While Portland may have cornered the market for the best barbecue outside of Texas, we’re still a bit behind in the bagel, schmear, matzoh, and pastrami lifestyle.
There have long been stalwarts like Kenny & Zuke’s and Kornblatt’s, but the opening of three new Jewish(ish) delis vastly expands our options, and one has a chocolate chip cookie so good that we are now engaged and have a down payment on a condo together.
Beetroot says upfront that it’s not meant to be a traditional NYC Jewish deli, but rather a women-run PNW Jewish deli. I don’t care what you call it: Their matzoh ball soup ($4.50/$8) is deeply satisfying, made up of plump, soft balls infused with what tastes like generations’ worth of comforting chicken stock.
The menu also has the requisite pastrami, bagels with schmear, and deli salads. My money’s on the turkey Reuben ($12) with housemade sauerkraut on rye. It’s not the world’s biggest sandwich, but with the richness of those ingredients, it’s for the best.
Besides, you need to save room for the chocolate chip cookie. It’s... perfect. No nuts, no nonsense. Just a mound of gooey, chewy cookie that gets thicker as it moves in from the edges, culminating with a mountainous middle bite and fingers just slightly slicked with chocolate. (beetrootmarketanddeli.com)
I’ve been informed by those in the know that Ben & Esther’s gives good NYC deli vibes.
Ben & Esther are the names of owner Justin King’s (Blackheart and Rooks Barbershop) grandparents, and King told Eater Portland that he grew up eating bagels every day. Made in an off-site facility, Ben & Esther's bagels are boiled and baked. I’m a fan, although they’re fairly dense and lack the chew I normally prefer.
Still, I’ll go out of my way to order their lox—procured from Brooklyn—on an everything bagel ($12). According to a former longtime Brooklynite I brought along, the whitefish salad atop pumpernickel ($11.50) had a strangely sweet flavor. And a standard egg and cheese ($5.50) delivers a lot for not a lot of money. While I preferred the matzoh at Beetroot, I’ve heard arguments in favor of Ben & Esther’s ($5.50), where the balls are slightly bigger and there’s no chicken in the broth. They’re both good, and it’s a dream to have two new places that even make it.
While Ben & Esther’s may not offer espresso (only Nossa Familia drip coffee here), there is a deli counter, a big jar of pickles, and a small selection of sweets, including a serviceable black and white cookie ($3) and a delightful rugelach ($3), that’s reminiscent of the leftover slices of flaky pie crust that my mom would sprinkle cinnamon and sugar on (a real childhood treat). These are rolled versions of that, intensifying the sweetness and keeping the whole thing from being too dry. Just a few bites big, they’re the perfect finish to anything you order. (benandesthers.com)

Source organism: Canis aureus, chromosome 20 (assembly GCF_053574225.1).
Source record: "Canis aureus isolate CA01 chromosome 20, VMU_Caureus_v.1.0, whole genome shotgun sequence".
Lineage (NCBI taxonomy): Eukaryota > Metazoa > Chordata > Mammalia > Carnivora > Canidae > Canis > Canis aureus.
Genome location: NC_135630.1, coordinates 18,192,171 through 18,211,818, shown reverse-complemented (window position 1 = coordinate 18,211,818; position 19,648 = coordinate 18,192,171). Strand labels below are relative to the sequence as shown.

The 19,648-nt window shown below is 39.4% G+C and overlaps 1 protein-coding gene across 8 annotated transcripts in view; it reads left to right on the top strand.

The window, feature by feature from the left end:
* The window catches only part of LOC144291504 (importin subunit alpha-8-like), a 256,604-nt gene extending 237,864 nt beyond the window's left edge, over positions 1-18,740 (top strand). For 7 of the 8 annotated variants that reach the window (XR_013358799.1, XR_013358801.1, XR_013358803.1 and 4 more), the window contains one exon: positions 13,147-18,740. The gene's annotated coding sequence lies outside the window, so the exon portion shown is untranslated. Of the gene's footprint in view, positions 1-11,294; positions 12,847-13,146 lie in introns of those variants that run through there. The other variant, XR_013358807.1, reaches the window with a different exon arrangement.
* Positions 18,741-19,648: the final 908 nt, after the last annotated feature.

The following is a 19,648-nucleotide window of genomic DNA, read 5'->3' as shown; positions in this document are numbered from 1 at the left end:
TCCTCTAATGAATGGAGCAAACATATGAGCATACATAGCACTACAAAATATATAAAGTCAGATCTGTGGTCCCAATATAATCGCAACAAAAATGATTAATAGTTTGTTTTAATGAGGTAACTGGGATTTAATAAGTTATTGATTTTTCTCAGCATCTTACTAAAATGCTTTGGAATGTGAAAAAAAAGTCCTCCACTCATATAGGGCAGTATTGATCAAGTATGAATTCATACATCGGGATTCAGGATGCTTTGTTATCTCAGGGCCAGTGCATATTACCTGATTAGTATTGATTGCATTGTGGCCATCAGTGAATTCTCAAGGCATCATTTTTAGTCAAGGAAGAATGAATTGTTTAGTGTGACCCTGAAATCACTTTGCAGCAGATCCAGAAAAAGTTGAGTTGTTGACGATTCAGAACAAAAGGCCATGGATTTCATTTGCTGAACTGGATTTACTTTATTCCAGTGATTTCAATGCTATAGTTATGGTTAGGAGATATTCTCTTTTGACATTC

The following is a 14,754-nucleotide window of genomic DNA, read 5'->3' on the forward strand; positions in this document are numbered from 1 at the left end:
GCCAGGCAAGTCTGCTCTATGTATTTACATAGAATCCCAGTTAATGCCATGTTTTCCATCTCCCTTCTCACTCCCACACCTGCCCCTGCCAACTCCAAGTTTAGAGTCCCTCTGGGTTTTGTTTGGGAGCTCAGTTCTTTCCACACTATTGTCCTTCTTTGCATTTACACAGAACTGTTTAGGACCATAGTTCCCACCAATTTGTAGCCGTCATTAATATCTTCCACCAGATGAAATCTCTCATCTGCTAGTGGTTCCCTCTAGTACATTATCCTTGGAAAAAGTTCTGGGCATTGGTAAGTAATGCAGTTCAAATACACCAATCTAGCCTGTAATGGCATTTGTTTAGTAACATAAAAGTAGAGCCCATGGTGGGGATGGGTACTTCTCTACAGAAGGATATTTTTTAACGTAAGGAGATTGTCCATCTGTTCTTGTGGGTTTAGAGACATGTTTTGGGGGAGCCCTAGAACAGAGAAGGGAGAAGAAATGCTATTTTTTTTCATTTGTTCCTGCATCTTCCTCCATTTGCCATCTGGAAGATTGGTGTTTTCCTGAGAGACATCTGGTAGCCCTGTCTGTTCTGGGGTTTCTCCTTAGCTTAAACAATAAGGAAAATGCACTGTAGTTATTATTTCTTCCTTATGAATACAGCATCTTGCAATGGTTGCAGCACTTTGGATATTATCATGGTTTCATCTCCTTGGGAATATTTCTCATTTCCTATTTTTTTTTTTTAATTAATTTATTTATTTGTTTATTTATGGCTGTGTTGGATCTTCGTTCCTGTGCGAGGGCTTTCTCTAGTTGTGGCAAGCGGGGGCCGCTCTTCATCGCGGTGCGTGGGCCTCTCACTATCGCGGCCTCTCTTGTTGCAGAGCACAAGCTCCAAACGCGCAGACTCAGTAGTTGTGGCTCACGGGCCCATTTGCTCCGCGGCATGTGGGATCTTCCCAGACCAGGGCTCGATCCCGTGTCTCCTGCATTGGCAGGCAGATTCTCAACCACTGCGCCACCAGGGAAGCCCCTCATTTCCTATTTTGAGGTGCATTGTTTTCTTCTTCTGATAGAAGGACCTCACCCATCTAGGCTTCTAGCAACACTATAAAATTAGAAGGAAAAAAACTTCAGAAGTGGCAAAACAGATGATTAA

It’s a small stretch to loop Kachka Lavka—the new grab-and-go deli above the flagship Kachka restaurant on SE 11th—in with the openings of Beetroot and Ben & Esther’s. But co-owner Bonnie Morales’ grandmother escaped the Holocaust, and her Belarusian Jewish heritage has always informed her work. AND I just wanted y’all to know it’s open now.
Kachka Lavka is mainly a grocery, featuring most notably frozen versions of their famous pelmeni and unlimited bottles of European wine. (Throw in some caviar and smoked sprats and you’ve got a date!)
But you’re also gonna want to take a crack at the menu of open-faced toasts, especially the Isaac’s SBR ($10): challah bread heaped with smetana butter and cured king salmon roe. Grab a fresh-baked Piroshki bun stuffed with egg and scallion ($4) for later. (kachkapdx.com/lavka)[CORRECTION: This article has been amended to correctly reflect the heritage of Bonnie Morales' grandmother and certain menu items. We have also removed a mention of Justin King's hometown and amended that section of the piece to reflect that Ben & Esther's bagels are made off-site and to correctly credit the source of their lox. We regret the errors.]